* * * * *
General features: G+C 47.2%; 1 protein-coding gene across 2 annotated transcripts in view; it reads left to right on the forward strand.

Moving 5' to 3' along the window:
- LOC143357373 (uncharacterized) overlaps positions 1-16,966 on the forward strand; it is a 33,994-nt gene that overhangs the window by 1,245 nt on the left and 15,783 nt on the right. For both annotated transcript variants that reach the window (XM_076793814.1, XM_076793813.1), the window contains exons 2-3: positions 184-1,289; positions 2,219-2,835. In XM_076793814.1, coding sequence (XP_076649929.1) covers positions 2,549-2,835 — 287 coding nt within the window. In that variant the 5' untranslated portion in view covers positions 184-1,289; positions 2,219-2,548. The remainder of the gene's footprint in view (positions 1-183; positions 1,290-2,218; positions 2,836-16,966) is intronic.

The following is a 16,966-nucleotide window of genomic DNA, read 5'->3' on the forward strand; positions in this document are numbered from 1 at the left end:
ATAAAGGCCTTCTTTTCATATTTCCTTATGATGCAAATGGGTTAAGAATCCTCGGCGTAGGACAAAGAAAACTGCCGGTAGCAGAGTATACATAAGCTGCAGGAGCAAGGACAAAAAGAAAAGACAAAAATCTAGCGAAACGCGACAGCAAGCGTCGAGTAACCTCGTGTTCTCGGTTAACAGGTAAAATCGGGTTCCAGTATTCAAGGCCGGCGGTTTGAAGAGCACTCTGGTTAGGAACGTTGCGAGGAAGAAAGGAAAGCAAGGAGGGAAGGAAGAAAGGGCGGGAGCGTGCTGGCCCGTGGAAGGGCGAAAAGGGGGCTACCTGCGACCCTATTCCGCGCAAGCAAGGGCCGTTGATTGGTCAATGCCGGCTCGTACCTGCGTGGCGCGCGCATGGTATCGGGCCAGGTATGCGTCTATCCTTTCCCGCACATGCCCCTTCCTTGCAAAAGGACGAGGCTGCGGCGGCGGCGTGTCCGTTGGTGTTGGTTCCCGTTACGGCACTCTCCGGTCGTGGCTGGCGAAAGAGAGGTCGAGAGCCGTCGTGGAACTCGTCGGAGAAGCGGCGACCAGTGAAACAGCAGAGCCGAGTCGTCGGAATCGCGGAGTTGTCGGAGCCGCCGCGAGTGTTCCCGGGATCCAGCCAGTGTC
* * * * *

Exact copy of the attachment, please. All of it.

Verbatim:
General features: G+C 47.2%; 1 protein-coding gene across 2 annotated transcripts in view; it reads left to right on the forward strand.

Moving 5' to 3' along the window:
- LOC143357373 (uncharacterized) overlaps positions 1-16,966 on the forward strand; it is a 33,994-nt gene that overhangs the window by 1,245 nt on the left and 15,783 nt on the right. For both annotated transcript variants that reach the window (XM_076793814.1, XM_076793813.1), the window contains exons 2-3: positions 184-1,289; positions 2,219-2,835. In XM_076793814.1, coding sequence (XP_076649929.1) covers positions 2,549-2,835 — 287 coding nt within the window. In that variant the 5' untranslated portion in view covers positions 184-1,289; positions 2,219-2,548. The remainder of the gene's footprint in view (positions 1-183; positions 1,290-2,218; positions 2,836-16,966) is intronic.

The following is a 16,966-nucleotide window of genomic DNA, read 5'->3' on the forward strand; positions in this document are numbered from 1 at the left end:
ATAAAGGCCTTCTTTTCATATTTCCTTATGATGCAAATGGGTTAAGAATCCTCGGCGTAGGACAAAGAAAACTGCCGGTAGCAGAGTATACATAAGCTGCAGGAGCAAGGACAAAAAGAAAAGACAAAAATCTAGCGAAACGCGACAGCAAGCGTCGAGTAACCTCGTGTTCTCGGTTAACAGGTAAAATCGGGTTCCAGTATTCAAGGCCGGCGGTTTGAAGAGCACTCTGGTTAGGAACGTTGCGAGGAAGAAAGGAAAGCAAGGAGGGAAGGAAGAAAGGGCGGGAGCGTGCTGGCCCGTGGAAGGGCGAAAAGGGGGCTACCTGCGACCCTATTCCGCGCAAGCAAGGGCCGTTGATTGGTCAATGCCGGCTCGTACCTGCGTGGCGCGCGCATGGTATCGGGCCAGGTATGCGTCTATCCTTTCCCGCACATGCCCCTTCCTTGCAAAAGGACGAGGCTGCGGCGGCGGCGTGTCCGTTGGTGTTGGTTCCCGTTACGGCACTCTCCGGTCGTGGCTGGCGAAAGAGAGGTCGAGAGCCGTCGTGGAACTCGTCGGAGAAGCGGCGACCAGTGAAACAGCAGAGCCGAGTCGTCGGAATCGCGGAGTTGTCGGAGCCGCCGCGAGTGTTCCCGGGATCCAGCCAGTGTC